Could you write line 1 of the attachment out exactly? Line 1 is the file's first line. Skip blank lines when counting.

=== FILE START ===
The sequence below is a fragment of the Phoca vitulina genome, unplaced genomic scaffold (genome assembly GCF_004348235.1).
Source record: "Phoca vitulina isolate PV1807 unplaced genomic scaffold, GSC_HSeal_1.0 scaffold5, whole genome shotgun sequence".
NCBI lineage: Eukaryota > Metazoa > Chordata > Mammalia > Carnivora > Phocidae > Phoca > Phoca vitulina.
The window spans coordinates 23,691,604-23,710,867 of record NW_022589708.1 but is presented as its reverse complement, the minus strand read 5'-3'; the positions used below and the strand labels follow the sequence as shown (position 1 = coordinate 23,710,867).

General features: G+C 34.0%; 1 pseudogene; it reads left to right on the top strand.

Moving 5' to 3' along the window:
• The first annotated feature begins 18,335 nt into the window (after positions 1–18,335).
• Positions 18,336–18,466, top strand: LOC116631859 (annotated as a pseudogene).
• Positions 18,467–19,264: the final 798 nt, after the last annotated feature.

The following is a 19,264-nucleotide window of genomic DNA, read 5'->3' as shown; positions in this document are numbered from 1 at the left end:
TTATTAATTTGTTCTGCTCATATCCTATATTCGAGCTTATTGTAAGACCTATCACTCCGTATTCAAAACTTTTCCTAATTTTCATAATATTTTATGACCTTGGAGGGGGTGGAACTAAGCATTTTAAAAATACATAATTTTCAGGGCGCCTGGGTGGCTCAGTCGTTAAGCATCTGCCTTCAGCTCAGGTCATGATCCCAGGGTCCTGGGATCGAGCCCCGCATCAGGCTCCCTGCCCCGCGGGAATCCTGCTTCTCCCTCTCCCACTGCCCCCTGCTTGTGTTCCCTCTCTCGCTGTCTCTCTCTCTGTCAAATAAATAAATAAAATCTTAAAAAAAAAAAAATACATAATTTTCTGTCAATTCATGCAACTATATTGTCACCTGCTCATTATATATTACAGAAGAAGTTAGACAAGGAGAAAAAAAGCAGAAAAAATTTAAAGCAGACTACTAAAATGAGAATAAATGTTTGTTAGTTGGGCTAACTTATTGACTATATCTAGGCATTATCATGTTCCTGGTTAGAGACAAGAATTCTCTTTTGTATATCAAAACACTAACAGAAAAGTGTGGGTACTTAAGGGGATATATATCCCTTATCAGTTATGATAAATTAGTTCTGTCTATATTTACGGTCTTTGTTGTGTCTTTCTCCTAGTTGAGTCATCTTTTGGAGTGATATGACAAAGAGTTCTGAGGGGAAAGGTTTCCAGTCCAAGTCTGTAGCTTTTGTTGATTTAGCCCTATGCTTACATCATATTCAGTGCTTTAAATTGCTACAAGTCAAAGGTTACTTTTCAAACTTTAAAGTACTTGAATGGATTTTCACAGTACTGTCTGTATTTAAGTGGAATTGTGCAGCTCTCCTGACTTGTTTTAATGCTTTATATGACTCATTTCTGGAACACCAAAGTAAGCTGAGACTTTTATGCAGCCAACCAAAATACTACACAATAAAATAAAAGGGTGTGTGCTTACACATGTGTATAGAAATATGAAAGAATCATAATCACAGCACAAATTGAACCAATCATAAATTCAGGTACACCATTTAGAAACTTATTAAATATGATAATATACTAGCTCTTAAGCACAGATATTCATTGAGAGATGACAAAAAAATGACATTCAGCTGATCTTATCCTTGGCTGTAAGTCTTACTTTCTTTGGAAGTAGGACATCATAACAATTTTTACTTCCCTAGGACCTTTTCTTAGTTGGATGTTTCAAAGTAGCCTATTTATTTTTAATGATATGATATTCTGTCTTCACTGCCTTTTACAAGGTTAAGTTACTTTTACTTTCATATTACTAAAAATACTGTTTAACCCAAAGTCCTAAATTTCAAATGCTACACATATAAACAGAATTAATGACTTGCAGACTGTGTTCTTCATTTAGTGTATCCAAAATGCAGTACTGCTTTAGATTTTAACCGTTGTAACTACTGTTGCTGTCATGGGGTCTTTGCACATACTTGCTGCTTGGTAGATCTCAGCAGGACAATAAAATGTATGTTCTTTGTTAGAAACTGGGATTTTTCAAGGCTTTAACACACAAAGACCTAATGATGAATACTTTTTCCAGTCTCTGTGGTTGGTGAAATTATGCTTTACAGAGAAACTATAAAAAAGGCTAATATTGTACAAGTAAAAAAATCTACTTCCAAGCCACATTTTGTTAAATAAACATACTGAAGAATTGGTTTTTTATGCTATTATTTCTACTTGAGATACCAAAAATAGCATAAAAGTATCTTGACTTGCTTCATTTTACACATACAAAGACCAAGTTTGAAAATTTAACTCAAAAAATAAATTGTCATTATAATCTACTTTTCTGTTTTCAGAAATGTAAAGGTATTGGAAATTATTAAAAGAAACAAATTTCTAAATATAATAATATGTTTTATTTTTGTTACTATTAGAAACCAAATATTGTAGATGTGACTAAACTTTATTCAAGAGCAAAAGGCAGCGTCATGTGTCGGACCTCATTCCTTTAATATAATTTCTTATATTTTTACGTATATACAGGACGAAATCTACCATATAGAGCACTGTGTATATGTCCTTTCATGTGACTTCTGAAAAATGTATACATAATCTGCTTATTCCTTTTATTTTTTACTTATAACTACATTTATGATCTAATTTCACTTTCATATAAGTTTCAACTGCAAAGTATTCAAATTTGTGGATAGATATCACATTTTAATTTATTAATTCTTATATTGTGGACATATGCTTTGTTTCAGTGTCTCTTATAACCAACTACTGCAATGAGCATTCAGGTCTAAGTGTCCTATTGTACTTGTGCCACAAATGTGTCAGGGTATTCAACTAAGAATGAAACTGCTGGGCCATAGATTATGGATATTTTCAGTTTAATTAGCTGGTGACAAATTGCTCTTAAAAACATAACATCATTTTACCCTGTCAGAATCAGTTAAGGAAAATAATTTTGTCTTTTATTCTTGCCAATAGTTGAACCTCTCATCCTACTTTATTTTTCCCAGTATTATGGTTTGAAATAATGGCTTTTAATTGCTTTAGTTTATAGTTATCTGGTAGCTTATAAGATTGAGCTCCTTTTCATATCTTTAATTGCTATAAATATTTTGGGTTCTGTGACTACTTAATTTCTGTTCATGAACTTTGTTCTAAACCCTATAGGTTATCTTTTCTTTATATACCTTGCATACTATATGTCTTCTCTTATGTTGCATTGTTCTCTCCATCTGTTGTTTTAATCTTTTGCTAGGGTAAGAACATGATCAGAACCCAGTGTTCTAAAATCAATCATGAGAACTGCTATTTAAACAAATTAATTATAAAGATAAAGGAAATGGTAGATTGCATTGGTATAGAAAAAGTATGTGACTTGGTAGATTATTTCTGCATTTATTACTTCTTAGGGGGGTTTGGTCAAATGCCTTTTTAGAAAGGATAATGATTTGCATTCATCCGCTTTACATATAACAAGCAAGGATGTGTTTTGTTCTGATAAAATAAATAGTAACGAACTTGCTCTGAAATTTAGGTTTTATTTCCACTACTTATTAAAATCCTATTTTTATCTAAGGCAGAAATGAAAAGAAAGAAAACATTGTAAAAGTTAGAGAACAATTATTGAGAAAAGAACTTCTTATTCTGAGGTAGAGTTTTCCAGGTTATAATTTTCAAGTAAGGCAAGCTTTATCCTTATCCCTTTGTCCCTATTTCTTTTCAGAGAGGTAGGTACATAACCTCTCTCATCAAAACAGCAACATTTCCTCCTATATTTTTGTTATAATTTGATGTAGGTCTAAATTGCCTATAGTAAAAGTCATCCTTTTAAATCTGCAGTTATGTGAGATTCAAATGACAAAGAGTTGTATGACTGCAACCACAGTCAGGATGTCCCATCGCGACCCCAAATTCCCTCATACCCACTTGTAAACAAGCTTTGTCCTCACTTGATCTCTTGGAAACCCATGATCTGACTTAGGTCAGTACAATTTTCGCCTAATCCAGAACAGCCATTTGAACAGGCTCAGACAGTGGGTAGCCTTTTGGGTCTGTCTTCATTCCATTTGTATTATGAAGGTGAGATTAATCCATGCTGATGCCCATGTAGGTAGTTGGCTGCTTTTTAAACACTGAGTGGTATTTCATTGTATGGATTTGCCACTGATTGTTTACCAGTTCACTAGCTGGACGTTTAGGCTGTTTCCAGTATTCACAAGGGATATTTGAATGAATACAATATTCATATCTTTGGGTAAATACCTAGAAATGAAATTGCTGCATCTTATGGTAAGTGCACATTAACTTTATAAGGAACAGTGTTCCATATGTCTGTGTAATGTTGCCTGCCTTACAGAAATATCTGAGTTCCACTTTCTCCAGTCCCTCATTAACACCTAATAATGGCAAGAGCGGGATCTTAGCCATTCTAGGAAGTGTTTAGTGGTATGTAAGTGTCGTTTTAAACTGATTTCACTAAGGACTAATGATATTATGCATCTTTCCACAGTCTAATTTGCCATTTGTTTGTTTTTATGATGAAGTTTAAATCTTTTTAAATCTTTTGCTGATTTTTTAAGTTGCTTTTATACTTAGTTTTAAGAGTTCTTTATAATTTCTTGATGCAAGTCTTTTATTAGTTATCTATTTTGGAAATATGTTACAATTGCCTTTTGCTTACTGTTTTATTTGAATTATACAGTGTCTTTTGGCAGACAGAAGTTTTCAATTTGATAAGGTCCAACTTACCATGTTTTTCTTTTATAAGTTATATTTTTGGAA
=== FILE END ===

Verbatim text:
The sequence below is a fragment of the Phoca vitulina genome, unplaced genomic scaffold (genome assembly GCF_004348235.1).